Tuesday, April 27, 2010

Game 101: Menus

I talked with a buddy and we lamented that most newbies to game dev seem to make the same mistake as other newbies did. If you are a newbie, and want to avoid the mistakes your ancestral newbie brethren made, I hope this series will help.

This is just my opinion, based on my experience, and I am not a god-king of game dev. Take it with a grain of salt, and read the comments (if there are any) for other opinions.


This is an article on a basic part of game design/programming that's often overlooked: the menu.


Every time I go to XBLA, I see the indie games. I look at their screenshots. Invariably, the screenshots include at least one image (frequently two or three - out of five!) of their menus.

I think this is because a young developer completes the menus and says, "hey, that was hard! But now it's a real game, not just a toy! I'm so proud of my menus!"

So, here's some advice: your menus are not important. Or, rather, they are important in the same way that a house's structural beams are important. They need to be there, but nobody really cares. A few games (like Riddick) have very flashy menus, but they don't make the game any better and are essentially programmer wank to give the coders something fun to do when chasing down the damn rendering bug has finally gotten to them.

Because menus are both fundamental and somewhat difficult for beginners, I thought I would share some basic advice for how to get it done.

Zeroeth, before anything, I need to make it clear: your menus and your gameplay screens need to play nice. I generally make them the same top-level class and control them in a predictable manner from the main game object. Trying to hammer menus in when you've created your entire code base to blitz right to the gameplay makes your life harder than it needs to be. If you start right up front understanding that menus and gameplay will be trading off control, you can save yourself a load of pain.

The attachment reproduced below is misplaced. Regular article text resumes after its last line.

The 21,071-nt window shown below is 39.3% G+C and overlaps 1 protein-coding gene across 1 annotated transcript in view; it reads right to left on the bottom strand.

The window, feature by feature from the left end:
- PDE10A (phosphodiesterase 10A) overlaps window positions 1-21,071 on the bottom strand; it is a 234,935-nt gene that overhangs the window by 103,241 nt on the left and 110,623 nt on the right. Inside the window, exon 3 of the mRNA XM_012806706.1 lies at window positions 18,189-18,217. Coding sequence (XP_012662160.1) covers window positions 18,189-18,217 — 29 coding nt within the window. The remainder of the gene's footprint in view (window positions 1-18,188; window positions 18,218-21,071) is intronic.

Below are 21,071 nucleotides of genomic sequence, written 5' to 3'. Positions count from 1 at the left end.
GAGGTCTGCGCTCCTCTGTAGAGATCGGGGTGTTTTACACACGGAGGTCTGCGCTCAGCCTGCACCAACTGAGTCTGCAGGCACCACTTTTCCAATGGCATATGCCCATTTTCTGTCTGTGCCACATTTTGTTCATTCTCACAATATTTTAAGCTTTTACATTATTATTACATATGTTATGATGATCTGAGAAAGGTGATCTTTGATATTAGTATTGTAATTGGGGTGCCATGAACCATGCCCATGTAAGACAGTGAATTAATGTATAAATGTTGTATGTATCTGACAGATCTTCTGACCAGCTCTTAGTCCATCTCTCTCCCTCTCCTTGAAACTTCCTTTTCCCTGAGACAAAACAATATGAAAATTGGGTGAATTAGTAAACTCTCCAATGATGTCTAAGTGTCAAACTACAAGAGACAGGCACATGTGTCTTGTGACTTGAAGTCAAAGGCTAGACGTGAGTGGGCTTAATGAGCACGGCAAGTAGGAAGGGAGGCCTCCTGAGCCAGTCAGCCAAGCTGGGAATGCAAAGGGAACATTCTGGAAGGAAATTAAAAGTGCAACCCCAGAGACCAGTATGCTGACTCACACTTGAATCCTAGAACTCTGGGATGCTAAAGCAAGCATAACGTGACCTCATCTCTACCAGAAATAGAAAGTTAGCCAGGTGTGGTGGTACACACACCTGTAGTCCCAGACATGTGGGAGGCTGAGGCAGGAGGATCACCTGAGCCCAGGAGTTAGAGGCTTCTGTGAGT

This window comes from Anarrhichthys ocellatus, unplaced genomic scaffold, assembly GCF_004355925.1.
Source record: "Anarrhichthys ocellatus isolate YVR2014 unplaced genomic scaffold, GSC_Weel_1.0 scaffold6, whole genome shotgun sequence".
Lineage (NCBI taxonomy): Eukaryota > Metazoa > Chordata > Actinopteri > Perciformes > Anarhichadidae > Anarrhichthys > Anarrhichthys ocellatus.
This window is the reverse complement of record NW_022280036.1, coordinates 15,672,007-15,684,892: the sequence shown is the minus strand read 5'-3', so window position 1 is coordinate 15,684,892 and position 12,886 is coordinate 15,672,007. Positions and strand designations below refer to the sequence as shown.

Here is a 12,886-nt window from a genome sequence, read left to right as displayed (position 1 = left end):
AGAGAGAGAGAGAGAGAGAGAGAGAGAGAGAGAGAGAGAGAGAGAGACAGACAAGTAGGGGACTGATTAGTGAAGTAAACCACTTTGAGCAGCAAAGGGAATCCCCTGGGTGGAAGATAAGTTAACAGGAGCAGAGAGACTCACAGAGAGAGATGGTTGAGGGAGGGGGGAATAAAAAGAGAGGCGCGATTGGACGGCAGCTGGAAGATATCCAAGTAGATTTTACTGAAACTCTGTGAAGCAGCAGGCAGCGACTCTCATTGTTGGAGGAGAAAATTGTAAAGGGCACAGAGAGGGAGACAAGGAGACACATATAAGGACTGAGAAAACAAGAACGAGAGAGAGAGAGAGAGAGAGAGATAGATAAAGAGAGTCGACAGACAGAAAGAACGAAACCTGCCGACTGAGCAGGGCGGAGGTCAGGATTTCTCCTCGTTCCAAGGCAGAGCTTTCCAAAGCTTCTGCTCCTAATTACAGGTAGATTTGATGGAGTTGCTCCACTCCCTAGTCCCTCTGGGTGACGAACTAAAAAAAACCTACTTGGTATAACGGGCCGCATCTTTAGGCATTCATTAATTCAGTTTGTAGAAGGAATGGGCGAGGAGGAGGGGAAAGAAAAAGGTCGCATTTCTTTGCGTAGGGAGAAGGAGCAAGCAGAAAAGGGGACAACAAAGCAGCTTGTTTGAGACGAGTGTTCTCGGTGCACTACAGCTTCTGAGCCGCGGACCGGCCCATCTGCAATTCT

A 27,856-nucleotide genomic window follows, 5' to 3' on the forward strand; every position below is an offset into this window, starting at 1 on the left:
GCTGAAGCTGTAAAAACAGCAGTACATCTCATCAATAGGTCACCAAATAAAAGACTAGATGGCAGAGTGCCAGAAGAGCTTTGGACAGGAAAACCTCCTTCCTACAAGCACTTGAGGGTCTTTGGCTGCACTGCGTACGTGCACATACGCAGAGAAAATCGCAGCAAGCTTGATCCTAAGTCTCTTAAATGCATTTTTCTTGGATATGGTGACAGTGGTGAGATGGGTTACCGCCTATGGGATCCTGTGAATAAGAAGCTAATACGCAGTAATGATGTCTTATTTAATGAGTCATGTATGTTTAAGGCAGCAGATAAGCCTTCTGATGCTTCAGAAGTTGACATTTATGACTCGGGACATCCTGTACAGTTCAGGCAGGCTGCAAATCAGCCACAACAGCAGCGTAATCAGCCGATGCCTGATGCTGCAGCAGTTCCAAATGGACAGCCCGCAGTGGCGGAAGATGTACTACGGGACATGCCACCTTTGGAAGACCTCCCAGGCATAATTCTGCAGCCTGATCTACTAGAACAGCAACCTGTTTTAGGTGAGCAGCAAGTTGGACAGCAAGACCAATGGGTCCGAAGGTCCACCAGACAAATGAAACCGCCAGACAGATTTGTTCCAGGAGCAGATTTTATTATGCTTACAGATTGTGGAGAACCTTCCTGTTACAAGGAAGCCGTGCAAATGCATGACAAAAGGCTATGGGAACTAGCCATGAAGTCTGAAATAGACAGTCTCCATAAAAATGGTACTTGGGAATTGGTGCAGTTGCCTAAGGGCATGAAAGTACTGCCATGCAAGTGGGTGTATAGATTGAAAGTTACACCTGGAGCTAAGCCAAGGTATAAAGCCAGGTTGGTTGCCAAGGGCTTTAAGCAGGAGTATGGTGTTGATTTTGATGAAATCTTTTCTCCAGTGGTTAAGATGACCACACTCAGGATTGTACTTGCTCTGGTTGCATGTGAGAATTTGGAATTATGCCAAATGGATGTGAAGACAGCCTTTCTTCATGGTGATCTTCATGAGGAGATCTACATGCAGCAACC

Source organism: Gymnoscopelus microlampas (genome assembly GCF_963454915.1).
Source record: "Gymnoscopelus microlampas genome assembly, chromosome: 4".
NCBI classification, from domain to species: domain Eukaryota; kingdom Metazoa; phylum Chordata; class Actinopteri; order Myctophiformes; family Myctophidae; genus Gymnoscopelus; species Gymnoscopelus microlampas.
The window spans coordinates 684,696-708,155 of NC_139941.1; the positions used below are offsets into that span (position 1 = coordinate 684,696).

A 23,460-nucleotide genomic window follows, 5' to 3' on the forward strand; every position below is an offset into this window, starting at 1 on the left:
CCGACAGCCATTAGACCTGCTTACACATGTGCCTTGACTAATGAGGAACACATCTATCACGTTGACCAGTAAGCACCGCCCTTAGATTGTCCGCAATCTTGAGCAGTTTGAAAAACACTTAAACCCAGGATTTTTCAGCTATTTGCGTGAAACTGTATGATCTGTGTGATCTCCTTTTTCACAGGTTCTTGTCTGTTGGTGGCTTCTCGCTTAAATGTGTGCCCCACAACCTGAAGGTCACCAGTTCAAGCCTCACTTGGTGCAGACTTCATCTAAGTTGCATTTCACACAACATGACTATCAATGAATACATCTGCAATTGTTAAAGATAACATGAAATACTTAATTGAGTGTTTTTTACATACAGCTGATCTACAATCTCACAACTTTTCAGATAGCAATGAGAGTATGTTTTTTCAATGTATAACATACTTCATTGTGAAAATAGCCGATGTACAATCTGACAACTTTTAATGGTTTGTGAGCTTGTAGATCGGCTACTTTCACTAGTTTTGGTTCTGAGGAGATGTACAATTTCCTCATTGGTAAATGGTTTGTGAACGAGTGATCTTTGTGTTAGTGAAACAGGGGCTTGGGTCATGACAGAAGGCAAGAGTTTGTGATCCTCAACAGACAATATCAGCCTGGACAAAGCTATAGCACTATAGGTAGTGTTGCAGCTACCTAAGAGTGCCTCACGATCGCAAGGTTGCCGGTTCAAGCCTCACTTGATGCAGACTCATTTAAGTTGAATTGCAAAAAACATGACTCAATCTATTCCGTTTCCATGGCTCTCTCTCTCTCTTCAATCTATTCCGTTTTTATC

Okay, next and first I'm going to cover the basics of menu design. Later I'll cover the basics of menu programming.

Menu design is something that most games do fine, but sometimes you'll stumble across a game - even an AAA game - that does menu design poorly.

The first thing to consider when making your menus are the outside requirements you must adhere to. Most indie devs probably don't have any outside requirements, but sometimes you'll run into something like "in order to be published on the XBox, you have to do X and Y in the menu, and always default to 'no', etc, etc". If you do have these sorts of restrictions, make sure that you take them to heart, even if they are sub-par. In this case, being uniformly sub-par is much preferable to being erratic.

With that said, the actual contents of your menu will depend mostly on your game. Don't feel the need to stick everything on one screen: generally, you want between 5 and 10 options on an "options" screen, 3-6 on a non-"options" screen such as the main screen. Save menus, stat-level-up screens, and score screens are their own special cases, since they have loads of nearly identical elements and only a few real "menu" choices. Anyway, if you need more options than you can really fit without crowding, think about splitting the screen into two or more tabbed/scrolled screens.

Modern games are split between the older "change, then save/cancel" style and the newer "save instantly when you change" style. Personally, I think the save/cancel style is obsolete, and I think you should change the options the instant that they actually change, or as soon as that option loses focus, if the change takes a moment to propagate.

Including a "reset" button is generally a good idea, as is a dedicated "back/exit" button. I don't think I've ever used a reset button, but like the high-priced menu item at a restaurant, it makes all the other things the player could experiment with seem reasonable. So have one.